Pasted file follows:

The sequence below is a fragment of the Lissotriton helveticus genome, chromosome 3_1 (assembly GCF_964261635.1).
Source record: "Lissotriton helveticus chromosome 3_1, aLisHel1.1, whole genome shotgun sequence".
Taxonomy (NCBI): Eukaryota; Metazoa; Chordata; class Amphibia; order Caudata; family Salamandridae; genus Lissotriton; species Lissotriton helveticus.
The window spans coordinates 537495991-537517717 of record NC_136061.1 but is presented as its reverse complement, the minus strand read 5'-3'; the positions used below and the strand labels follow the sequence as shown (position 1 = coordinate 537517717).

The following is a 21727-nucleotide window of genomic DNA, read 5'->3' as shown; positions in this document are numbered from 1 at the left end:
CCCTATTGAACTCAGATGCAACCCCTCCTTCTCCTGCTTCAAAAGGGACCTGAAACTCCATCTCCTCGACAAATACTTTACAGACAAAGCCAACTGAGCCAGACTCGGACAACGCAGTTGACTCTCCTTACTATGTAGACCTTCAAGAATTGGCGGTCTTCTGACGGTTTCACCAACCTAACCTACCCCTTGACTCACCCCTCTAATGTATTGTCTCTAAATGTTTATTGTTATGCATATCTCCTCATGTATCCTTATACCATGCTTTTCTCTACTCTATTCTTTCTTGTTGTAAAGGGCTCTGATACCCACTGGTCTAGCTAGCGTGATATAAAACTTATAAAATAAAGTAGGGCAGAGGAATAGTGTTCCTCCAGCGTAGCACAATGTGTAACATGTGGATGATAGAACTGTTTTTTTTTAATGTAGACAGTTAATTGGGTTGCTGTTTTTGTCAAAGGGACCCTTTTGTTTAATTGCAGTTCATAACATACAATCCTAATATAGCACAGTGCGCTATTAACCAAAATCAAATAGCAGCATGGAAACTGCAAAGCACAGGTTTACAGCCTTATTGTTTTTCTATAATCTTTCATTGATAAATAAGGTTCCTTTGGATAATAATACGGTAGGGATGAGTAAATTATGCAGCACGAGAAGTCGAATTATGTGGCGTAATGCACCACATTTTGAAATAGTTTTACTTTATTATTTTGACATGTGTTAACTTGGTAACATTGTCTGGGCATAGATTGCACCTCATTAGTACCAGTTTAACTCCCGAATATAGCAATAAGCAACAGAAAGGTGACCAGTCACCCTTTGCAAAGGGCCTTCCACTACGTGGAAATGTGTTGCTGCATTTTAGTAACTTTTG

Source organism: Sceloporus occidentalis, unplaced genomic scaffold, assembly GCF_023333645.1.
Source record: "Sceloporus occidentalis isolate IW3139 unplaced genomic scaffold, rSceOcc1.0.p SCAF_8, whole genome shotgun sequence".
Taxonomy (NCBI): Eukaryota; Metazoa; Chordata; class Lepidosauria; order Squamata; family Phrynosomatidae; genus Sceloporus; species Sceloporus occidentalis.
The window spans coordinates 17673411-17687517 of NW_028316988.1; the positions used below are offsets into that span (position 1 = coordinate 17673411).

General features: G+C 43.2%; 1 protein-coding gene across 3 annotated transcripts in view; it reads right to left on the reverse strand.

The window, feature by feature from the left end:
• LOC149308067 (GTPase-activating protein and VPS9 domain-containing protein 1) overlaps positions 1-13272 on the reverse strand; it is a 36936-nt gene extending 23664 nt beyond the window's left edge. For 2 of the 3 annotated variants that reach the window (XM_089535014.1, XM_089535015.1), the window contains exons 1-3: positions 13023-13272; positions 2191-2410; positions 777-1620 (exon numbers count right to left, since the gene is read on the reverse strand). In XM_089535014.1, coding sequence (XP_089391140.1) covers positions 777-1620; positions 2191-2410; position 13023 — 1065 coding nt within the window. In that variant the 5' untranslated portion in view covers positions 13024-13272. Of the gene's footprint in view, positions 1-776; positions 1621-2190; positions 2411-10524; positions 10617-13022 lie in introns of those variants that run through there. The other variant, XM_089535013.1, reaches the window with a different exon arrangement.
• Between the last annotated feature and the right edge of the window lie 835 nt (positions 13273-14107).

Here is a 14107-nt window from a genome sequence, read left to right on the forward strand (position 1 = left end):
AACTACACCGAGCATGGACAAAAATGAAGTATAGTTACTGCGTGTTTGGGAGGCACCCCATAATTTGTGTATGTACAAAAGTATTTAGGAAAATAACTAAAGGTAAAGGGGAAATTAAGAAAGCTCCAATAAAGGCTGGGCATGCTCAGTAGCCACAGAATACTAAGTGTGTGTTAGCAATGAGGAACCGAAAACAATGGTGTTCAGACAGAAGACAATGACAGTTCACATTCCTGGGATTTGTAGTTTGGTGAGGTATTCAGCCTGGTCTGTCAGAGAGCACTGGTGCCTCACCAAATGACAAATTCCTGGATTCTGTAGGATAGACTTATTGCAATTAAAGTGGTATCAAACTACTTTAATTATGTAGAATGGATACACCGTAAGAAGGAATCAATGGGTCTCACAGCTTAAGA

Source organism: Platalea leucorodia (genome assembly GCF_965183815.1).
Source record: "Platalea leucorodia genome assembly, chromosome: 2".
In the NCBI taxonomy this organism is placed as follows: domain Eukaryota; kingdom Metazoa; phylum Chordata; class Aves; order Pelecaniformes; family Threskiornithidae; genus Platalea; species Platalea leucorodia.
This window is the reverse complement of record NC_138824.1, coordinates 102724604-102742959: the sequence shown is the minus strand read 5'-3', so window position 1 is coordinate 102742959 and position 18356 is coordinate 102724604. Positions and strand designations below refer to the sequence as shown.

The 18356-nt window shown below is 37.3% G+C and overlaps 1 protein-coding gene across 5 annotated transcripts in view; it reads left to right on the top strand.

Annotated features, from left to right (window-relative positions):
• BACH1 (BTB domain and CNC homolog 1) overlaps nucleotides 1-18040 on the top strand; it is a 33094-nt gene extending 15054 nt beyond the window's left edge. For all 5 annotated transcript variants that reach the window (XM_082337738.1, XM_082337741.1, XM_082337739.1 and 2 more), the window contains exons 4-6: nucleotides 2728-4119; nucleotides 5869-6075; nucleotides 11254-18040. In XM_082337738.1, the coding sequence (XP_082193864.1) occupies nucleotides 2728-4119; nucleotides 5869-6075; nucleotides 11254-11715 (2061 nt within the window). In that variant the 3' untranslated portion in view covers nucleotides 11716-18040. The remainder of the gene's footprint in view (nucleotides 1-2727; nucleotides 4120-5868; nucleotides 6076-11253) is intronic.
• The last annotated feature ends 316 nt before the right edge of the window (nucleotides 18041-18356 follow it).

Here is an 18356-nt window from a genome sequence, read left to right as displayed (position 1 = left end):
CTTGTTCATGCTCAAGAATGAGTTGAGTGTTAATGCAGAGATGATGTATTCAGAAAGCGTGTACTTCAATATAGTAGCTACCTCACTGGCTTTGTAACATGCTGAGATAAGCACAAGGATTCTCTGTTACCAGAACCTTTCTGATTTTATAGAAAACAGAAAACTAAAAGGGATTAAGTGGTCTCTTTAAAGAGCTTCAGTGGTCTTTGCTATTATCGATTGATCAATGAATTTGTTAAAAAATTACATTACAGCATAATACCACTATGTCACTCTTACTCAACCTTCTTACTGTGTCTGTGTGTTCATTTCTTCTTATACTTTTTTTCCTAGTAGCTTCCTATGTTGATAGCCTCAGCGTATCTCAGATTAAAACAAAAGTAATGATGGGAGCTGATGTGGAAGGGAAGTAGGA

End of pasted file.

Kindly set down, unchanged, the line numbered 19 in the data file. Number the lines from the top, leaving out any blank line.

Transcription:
In the NCBI taxonomy this organism is placed as follows: domain Eukaryota; kingdom Metazoa; phylum Chordata; class Aves; order Pelecaniformes; family Threskiornithidae; genus Platalea; species Platalea leucorodia.